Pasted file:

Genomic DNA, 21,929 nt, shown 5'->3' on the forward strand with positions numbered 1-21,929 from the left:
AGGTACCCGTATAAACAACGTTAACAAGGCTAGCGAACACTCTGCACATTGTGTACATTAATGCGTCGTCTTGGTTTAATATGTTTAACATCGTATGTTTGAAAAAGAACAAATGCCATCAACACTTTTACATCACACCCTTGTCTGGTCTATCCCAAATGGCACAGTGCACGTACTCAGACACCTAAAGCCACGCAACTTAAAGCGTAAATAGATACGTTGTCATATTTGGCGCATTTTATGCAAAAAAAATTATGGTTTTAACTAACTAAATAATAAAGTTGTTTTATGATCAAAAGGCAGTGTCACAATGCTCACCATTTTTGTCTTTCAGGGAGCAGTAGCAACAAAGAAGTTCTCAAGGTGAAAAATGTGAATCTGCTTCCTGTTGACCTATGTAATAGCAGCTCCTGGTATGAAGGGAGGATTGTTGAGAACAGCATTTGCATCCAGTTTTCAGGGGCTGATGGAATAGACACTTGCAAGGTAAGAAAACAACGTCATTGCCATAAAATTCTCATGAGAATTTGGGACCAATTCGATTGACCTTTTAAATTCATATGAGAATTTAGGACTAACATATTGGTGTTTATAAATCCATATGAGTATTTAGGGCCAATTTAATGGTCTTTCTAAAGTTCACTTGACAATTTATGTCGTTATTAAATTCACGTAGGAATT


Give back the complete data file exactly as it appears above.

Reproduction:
Genomic DNA, 21,929 nt, shown 5'->3' on the forward strand with positions numbered 1-21,929 from the left:
AGGTACCCGTATAAACAACGTTAACAAGGCTAGCGAACACTCTGCACATTGTGTACATTAATGCGTCGTCTTGGTTTAATATGTTTAACATCGTATGTTTGAAAAAGAACAAATGCCATCAACACTTTTACATCACACCCTTGTCTGGTCTATCCCAAATGGCACAGTGCACGTACTCAGACACCTAAAGCCACGCAACTTAAAGCGTAAATAGATACGTTGTCATATTTGGCGCATTTTATGCAAAAAAAATTATGGTTTTAACTAACTAAATAATAAAGTTGTTTTATGATCAAAAGGCAGTGTCACAATGCTCACCATTTTTGTCTTTCAGGGAGCAGTAGCAACAAAGAAGTTCTCAAGGTGAAAAATGTGAATCTGCTTCCTGTTGACCTATGTAATAGCAGCTCCTGGTATGAAGGGAGGATTGTTGAGAACAGCATTTGCATCCAGTTTTCAGGGGCTGATGGAATAGACACTTGCAAGGTAAGAAAACAACGTCATTGCCATAAAATTCTCATGAGAATTTGGGACCAATTCGATTGACCTTTTAAATTCATATGAGAATTTAGGACTAACATATTGGTGTTTATAAATCCATATGAGTATTTAGGGCCAATTTAATGGTCTTTCTAAAGTTCACTTGACAATTTATGTCGTTATTAAATTCACGTAGGAATT